A merger wave washed over the oil patch last year. Oil giant Chevron (CVX -0.49%) kicked things off in July by agreeing to acquire Noble Energy for $13 billion. That spurred a flurry of similar deals as oil producers paired up to drive down costs. 

The oil industry's current M&A wave has now splashed into the midstream sector. Chevron again opened the floodgates by offering to acquire Noble's former MLP Noble Midstream Partners (NBLX) for an additional $1.13 billion earlier this month. Brookfield Infrastructure (BIP -0.52%) (BIPC -0.39%) then followed with an offer to acquire Inter Pipeline (IPL), while Energy Transfer (ET 0.68%) sealed a deal to merge with Enable Midstream (ENBL). More activity seems likely as the pipeline industry seeks to reduce costs as the global economy shifts to cleaner fuel sources.

Businessmen shaking hands with arrows pointing upward overtop.

Image source: Getty Images.

A closer look at the recent flurry of activity

Each recently proposed transaction has a slightly different spin and strategic rationale. For example, Chevron made a no-premium, all-equity offer to acquire the rest of Noble Midstream. A deal would give Chevron full control of Noble Midstream's assets, increasing its flexibility while reducing costs. While they haven't agreed to a transaction, the likelihood that they'll reach one is high. Chevron is Noble Midstream's largest customer and investor at a 62.5% interest in the MLP.

Meanwhile, Brookfield Infrastructure and its deep-pocketed institutional partners see value in Inter Pipeline. Brookfield built up a nearly 20% stake in the Canadian Pipeline operator in hopes of leveraging that interest into a larger deal. Despite offering a 23% premium with the potential to go higher, though, Inter Pipeline's management team hasn't engaged in negotiations with Brookfield. They believe it has even greater upside potential as the oil market continues to recover. The value-conscious Brookfield and its institutional partners could walk away and pursue a different target.

Chevron and Brookfield Infrastructure made public acquisition proposals, but Energy Transfer signed a merger agreement with Enable Midstream. This contract comes after the MLP's two largest investors, utilities OGE Energy (OGE 0.72%) and CenterPoint Energy (CNP 0.14%), agreed to exchange their nearly 80% stake for units of Energy Transfer in a no-premium, all-equity deal. The transaction will enhance Energy Transfer's midstream footprint and credit profile while enabling it to capture an estimated $100 million in annual cost savings.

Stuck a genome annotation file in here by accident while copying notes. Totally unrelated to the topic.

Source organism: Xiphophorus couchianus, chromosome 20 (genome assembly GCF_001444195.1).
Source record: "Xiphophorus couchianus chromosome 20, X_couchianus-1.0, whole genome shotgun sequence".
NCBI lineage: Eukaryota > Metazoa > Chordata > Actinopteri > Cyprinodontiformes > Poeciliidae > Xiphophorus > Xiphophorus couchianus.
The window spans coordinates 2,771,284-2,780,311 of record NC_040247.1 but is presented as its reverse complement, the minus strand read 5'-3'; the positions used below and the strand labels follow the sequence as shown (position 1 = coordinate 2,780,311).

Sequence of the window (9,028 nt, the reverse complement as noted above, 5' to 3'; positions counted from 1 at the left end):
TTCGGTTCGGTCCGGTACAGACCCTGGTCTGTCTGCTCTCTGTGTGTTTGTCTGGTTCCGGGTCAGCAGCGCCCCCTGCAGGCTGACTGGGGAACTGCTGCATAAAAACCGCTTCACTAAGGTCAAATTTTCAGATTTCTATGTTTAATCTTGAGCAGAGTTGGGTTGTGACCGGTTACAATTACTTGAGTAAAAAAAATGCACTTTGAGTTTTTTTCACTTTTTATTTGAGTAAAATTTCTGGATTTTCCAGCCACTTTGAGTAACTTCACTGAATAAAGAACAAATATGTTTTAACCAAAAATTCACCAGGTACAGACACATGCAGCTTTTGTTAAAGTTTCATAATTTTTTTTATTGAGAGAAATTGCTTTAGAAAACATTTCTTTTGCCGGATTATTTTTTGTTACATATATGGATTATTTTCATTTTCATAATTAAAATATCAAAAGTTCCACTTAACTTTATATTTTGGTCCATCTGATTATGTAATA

Several pipelines with the sun shining brightly.

Image source: Getty Images.

More merger overtures seem likely

The midstream sector seems ripe for consolidation. The oil industry's growth prospects are dwindling as the global economy accelerates its shift toward cleaner alternative energy sources.

Two catalysts will likely spur additional M&A activity in the sector. First, smaller midstream companies appear poised to partner up with larger energy companies. Those moves would increase scale and reduce costs, so the combined company could generate more cash. That would give the merged company greater financial flexibility to repay debt, repurchase equity, and boost its dividends.

In addition, more utilities will likely follow OGE and CenterPoint in exiting the midstream sector. That will allow them to focus on their core electricity generating and distribution activities, which will require significant reinvestment in the future to clean up carbon emissions. Pipeline giant Kinder Morgan (KMI -0.06%) recently noted that gas infrastructure asset acquisitions from utilities could help offset its dwindling organic growth prospects. It's getting tougher to build new pipelines due to the oil industry's volatility and increasing environmental and legal challenges.  

Most corporate mergers will follow the Chevron and Energy Transfer blueprint as all-equity, no-premium deals. Paying a high price for their target will enable acquiring midstream companies to preserve cash without diluting existing shareholders.

It also wouldn't be surprising to see the purchasing company use equity to fund most future gas infrastructure acquisitions. That would also preserve their balance sheet flexibility while allowing the sellers to participate in the upside and cash in those shares, when market conditions permit.

Finally, it's also possible that there could be a few more private equity deals like Brookfield's bid to take Inter Pipeline private. Financial investors can squeeze a lot of value out of midstream assets even if they have to pay a premium to gain control.

The midstream M&A wave appears to be in the early innings

The pipeline industry seems to be in the beginning stages of a consolidation wave. With the sector's growth prospects dwindling, mergers can enable companies to reduce costs so that they can generate more cash. That cash can, in turn, increase their ability to pay off debt, repurchase shares, or boost their dividends. Utilities also need money to fund their decarbonization programs.

Meanwhile, private equity funds have money to put to work. All of this suggests that there's a flood of deals coming down the pipeline. This merger wave catalyst makes the midstream sector worth watching.